Archive for Rational Mechanics and Analysis | Year: 2015

In this paper we derive a new energy identity for the three-dimensional incompressible Navier–Stokes equations by a special structure of helicity. The new energy functional is critical with respect to the natural scalings of the Navier–Stokes equations. Moreover, it is conditionally coercive. As an application we construct a family of finite energy smooth solutions to the Navier–Stokes equations whose critical norms can be arbitrarily large. © 2015 Springer-Verlag Berlin Heidelberg


Lokshtanov D.,University of California at San Diego | Marx D.,Humboldt University of Berlin | Saurabh S.,Institute of Mathematical science
Proceedings of the Annual ACM-SIAM Symposium on Discrete Algorithms | Year: 2011

A central problem in parameterized algorithms is to obtain algorithms with running time f(k) · nO(1) such that f is as slow growing function of the parameter k as possible. In particular, the first natural goal is to make f(k) single-exponential, that is, ck for some constant c. This has led to the development of parameterized algorithms for various problems where f(k) appearing in their running time is of form 2O(k). However there are still plenty of problems where the'"slightly superexponential" f(k) appearing in the best known running time has remained non single-exponential even after a lot of attempts to bring it down. A natural question to ask is whether the f(k) appearing in the running time of the best-known algorithms is optimal for any of these problems. In this paper, we examine parameterized problems where f(k) is kO(k) = 2 O(k log k) in the best known running time and for a number of such problems, we show that the dependence on k in the running time cannot be improved to single exponential. More precisely we prove following tight lower bounds, for three natural problems, arising from three different domains: • The pattern matching problem CLOSEST STRING is known to be solvable in time O(d log d) · nO(1) and 2 O(d log |Σ|) middot; nO(1) We show that there is no 2O(d log d) · nO(1) and 2 O(d log |Σ|) · nO(1) time algorithm, unless Exponential Time Hypothesis (ETH) fails. • The graph embedding problem DISTORTION, that is, deciding whether a graph G has a metric embedding into the integers with distortion at most d can be done in time 2O(d log d) · nO(1). We show that there is no 2O(d log d) · nO(1) time algorithm, unless ETH fails. • The DISJOINT PATHS problem can be solved in time in time 2O(w log w) · nO(1) on graphs of treewidth at most w. We show that there is no 2O(w log w) · nO(1) time algorithm, unless ETH fails. To obtain our result we first prove the lower bound for variants of basic problems: finding cliques, independent sets, and hitting sets. These artificially constrained variants form a good starting point for proving lower bounds on natural problems without any technical restrictions and could be of independent interest. We believe that many further results of this form can be obtained by using the framework of the current paper.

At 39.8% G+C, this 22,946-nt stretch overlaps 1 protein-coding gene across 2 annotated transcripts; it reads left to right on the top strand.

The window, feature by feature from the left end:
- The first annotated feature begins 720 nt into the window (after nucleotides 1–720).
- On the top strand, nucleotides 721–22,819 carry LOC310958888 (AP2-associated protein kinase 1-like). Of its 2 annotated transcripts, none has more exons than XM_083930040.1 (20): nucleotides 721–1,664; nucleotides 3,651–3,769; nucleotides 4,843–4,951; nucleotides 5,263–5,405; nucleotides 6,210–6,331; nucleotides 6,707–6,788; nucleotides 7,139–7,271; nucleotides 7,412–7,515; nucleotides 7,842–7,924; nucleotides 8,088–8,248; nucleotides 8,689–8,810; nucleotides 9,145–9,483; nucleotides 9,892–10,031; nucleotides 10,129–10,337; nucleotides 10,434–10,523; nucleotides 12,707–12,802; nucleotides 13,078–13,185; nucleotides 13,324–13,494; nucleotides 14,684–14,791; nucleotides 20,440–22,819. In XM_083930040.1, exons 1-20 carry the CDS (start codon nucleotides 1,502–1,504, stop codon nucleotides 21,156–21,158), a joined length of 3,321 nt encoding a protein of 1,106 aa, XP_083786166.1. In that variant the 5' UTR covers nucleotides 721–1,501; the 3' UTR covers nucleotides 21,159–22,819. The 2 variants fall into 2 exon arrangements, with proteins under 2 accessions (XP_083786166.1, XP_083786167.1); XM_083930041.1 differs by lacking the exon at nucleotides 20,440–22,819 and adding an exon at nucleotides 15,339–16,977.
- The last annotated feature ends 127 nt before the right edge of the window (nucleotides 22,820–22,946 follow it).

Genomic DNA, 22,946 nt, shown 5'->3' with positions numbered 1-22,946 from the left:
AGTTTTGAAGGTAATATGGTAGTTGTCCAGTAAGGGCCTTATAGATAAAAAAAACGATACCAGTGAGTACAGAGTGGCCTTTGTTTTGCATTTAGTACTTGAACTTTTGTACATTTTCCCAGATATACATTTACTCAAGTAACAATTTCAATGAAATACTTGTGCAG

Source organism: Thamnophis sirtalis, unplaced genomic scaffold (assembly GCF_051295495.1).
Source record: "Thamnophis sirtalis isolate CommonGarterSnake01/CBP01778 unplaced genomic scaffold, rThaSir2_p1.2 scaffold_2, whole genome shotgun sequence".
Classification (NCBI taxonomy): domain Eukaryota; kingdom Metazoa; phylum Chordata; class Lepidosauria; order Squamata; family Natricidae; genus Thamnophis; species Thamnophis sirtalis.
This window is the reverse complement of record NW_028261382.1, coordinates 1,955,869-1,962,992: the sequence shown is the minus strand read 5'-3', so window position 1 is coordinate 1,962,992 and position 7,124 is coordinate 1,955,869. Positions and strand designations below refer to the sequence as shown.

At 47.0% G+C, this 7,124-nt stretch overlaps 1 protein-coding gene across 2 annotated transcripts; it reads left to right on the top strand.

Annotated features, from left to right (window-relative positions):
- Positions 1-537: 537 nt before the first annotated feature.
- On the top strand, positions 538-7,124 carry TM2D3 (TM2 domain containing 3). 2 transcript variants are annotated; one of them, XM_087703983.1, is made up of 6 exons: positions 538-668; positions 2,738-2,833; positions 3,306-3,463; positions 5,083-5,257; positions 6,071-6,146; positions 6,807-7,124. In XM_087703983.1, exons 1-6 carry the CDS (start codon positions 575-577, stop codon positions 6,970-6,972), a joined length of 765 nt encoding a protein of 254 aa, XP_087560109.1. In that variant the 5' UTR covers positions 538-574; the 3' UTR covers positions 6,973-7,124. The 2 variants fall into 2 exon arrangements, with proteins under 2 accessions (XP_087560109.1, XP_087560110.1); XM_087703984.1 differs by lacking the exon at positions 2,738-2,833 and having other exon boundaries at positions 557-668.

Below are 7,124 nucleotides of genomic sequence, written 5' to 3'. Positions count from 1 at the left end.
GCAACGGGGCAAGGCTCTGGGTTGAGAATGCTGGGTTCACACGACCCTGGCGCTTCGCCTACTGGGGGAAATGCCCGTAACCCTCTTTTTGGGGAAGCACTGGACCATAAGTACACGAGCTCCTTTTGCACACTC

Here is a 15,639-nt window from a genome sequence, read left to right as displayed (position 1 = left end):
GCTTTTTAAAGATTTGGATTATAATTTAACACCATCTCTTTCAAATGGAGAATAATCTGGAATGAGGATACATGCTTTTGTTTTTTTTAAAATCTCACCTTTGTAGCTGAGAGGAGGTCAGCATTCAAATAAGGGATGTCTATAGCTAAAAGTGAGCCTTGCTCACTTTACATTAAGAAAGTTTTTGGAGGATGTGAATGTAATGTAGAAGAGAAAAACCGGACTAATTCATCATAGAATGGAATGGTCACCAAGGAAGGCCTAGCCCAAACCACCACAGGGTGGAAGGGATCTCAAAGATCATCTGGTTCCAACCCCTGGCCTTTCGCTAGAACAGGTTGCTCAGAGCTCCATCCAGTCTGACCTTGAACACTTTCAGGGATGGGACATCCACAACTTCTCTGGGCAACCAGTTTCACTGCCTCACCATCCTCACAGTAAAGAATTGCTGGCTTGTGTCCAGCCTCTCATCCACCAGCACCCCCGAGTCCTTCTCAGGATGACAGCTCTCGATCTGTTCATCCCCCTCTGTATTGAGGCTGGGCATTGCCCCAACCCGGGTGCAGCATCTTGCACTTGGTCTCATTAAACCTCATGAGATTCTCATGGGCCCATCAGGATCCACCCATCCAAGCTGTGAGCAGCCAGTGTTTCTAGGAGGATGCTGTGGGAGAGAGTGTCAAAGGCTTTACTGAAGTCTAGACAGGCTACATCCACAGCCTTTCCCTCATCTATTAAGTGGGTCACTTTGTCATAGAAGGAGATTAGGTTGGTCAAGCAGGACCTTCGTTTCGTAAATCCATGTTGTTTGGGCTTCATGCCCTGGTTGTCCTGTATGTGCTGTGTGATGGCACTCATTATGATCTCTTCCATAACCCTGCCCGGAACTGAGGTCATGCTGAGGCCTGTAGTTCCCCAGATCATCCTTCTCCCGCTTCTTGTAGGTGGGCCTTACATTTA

Lokshtanov D.,University of California at San Diego | Marx D.,Humboldt University of Berlin | Saurabh S.,Institute of Mathematical science
Proceedings of the Annual ACM-SIAM Symposium on Discrete Algorithms | Year: 2011

We obtain a number of lower bounds on the running time of algorithms solving problems on graphs of bounded treewidth. We prove the results under the Strong Exponential Time Hypothesis of Impagliazzo and Paturi. In particular, assuming that SAT cannot be solved in (2 - ε)nmO(1) time, we show that for any ε > 0; • INDEPENDENT SET cannot be solved in time (2 - ε)tw(G)|V(G)|O(1), • DOMINATING SET cannot be solved in time (3 - ε)tw(G) |V(G)| O(1), • MAX CUT cannot be solved in time (2 - ε) tw(G)|V(G)|O(1), • ODD CYCLE TRANSVERSAL cannot be solved in time (3 - ε)tw(G)|V(G)|O(1), • For any q > 3, q-COLORING cannot be solved in time (q - ε)tw(G)|V(G) |O(1), • PARTITION INTO TRIANGLES cannot be solved in time (2 - ε)tw(G)|V(G)|O(1). Our lower bounds match the running times for the best known algorithms for the problems, up to the ε in the base.


Lokshtanov D.,University of Bergen | Pilipczuk M.,University of Bergen | Saurabh S.,Institute of Mathematical science
Proceedings - Annual IEEE Symposium on Foundations of Computer Science, FOCS | Year: 2014